RENEE MONTAGNE, host:
OK, stock up, auto sales down. The numbers for March are out. Chrysler and General Motors both say their U.S. sales dropped 19 percent compared to last March. Even Toyota says its sales fell sharply. Dustin Dwyer of Michigan Radio reports.
DUSTIN DWYER: As with a lot of things, the problems can be traced back to the housing industry and the tightening credit market. Rebecca Lindland analyzes auto industry sales results for Global Insight. She says a year ago, many people could depend on the equity from their house to secure a new car loan. That's not the case anymore.
Ms. REBECCA LINDLAND (Global Insight): Even if the consumer desperately wants to buy a car, the funds just aren't there. There aren't a lot of consumers paying cash. They're dependent upon credit. And credit isn't available right now.
DWYER: Some automakers, such as Ford, say they expect things to get worse before they get better. But others are holding out hope that a recovery's on the way, thanks to lower interest rates and the upcoming tax rebates.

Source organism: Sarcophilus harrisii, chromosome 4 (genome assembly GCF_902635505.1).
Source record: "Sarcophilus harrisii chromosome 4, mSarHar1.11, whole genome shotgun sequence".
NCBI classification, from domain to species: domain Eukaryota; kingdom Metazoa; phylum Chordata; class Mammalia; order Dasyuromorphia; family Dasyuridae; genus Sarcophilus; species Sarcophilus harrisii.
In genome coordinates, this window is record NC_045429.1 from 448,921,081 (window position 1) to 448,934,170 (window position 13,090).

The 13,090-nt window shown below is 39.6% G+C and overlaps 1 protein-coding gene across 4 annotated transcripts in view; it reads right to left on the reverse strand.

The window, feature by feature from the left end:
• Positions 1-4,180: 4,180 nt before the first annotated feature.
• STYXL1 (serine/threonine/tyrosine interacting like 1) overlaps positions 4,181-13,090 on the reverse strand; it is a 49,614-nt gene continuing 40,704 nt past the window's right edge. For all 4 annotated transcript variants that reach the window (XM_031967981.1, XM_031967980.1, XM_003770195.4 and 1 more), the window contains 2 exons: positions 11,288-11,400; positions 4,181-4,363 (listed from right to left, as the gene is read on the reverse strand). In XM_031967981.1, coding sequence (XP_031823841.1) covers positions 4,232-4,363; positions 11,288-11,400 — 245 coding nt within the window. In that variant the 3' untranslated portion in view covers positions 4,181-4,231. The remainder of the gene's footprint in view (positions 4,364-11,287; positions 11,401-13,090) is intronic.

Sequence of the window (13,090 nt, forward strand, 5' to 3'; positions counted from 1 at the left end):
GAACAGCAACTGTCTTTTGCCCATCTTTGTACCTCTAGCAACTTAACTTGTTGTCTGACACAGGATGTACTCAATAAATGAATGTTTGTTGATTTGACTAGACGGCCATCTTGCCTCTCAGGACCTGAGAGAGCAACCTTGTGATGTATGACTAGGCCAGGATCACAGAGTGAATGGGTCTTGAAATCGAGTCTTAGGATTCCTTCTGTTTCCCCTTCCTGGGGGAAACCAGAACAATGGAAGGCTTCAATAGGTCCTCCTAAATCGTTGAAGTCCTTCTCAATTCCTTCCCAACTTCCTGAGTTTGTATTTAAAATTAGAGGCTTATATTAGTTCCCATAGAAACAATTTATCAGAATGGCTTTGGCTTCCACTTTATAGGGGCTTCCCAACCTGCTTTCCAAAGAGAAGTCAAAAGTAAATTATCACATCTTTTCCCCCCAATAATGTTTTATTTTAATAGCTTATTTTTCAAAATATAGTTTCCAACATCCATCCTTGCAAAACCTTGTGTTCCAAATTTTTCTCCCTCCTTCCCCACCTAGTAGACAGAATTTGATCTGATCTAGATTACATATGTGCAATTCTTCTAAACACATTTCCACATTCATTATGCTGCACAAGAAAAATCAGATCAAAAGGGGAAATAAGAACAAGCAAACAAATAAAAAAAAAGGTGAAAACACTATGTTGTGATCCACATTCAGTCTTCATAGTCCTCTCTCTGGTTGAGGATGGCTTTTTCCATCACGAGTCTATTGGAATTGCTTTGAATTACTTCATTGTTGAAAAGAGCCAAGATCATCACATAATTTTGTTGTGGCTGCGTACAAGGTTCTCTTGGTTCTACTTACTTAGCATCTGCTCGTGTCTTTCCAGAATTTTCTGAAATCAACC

Mike DiGiovanni is with General Motors.
Mr. MIKE DIGIOVANNI (General Motors): I've been doing this for over 30 years, and one thing I've learned: When times are bad, everybody predicts they will never recover, and when times are good, we never see that they'll go down.
DWYER: But analysts say the good times could still be a ways off. They expect this will be the worst year for U.S. auto sales in a decade.
For NPR News, I'm Dustin Dwyer in Ann Arbor, Michigan.
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